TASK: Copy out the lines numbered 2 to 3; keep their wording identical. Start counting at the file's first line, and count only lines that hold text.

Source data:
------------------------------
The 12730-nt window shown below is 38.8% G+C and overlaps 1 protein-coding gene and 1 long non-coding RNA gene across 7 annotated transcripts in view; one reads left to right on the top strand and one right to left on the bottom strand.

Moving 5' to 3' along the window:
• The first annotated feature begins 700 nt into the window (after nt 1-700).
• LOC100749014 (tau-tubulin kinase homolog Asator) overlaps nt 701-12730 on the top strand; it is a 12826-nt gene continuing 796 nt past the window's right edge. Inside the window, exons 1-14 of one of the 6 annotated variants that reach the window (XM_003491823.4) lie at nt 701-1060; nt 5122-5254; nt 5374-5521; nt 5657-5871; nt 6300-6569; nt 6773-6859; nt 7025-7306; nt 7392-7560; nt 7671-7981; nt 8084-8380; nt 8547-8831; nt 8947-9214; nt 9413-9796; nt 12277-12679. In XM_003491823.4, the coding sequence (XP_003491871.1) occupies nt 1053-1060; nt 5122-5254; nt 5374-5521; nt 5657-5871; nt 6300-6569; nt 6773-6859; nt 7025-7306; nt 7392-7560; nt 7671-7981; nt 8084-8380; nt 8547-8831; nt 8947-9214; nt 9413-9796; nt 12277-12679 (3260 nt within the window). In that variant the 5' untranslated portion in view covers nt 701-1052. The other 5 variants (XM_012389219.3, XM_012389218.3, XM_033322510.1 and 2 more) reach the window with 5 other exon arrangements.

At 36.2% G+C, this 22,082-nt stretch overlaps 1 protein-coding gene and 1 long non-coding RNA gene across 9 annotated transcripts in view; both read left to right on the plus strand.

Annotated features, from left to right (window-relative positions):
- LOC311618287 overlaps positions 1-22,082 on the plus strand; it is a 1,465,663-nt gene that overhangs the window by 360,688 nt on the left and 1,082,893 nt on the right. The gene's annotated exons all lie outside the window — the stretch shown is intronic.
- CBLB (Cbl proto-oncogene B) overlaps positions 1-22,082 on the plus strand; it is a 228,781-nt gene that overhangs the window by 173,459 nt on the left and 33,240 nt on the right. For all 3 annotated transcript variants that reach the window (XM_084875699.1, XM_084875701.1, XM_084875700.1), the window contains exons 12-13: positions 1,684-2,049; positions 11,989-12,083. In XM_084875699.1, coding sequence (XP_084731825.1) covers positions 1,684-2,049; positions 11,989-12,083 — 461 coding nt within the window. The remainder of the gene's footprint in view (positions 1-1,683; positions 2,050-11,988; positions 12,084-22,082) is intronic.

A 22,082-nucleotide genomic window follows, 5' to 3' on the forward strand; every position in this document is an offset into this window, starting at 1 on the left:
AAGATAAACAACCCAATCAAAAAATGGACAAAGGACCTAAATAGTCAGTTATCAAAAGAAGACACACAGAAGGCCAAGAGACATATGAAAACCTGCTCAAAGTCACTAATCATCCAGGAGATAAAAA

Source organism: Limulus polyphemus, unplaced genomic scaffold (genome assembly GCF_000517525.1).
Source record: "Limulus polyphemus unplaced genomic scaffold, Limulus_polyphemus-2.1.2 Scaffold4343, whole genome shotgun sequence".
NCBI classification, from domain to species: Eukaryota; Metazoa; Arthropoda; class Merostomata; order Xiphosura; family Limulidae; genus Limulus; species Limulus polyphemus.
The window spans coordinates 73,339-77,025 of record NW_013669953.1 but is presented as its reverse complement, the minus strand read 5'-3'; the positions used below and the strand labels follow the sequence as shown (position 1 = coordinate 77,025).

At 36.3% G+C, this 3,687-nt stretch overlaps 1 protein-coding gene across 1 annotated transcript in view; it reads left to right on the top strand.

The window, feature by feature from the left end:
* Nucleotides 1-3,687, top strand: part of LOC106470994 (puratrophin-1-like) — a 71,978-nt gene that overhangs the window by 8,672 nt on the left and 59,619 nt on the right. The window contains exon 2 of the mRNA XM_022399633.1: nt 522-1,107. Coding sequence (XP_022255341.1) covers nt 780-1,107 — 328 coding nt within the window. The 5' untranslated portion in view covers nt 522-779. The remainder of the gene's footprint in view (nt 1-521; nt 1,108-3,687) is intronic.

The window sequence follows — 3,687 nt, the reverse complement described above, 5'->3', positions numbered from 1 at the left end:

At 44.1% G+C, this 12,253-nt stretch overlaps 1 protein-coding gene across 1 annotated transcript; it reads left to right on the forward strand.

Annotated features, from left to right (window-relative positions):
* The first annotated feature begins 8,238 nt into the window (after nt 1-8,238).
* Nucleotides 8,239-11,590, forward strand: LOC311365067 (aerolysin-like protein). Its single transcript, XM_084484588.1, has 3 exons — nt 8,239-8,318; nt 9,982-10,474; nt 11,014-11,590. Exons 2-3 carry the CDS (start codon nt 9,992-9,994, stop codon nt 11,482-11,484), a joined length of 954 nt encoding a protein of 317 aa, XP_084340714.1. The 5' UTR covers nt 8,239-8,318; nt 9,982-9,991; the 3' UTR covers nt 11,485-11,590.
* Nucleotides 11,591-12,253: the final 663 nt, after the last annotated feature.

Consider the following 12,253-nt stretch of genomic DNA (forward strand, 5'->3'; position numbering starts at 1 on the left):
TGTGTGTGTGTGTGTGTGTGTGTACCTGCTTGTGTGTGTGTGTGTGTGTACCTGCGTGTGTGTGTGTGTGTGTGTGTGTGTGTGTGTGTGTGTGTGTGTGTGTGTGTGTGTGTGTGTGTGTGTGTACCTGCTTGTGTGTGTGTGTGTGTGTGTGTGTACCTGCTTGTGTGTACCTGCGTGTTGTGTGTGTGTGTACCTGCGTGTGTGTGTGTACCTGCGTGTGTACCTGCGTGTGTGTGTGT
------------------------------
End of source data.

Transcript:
Moving 5' to 3' along the window:
• The first annotated feature begins 700 nt into the window (after nt 1-700).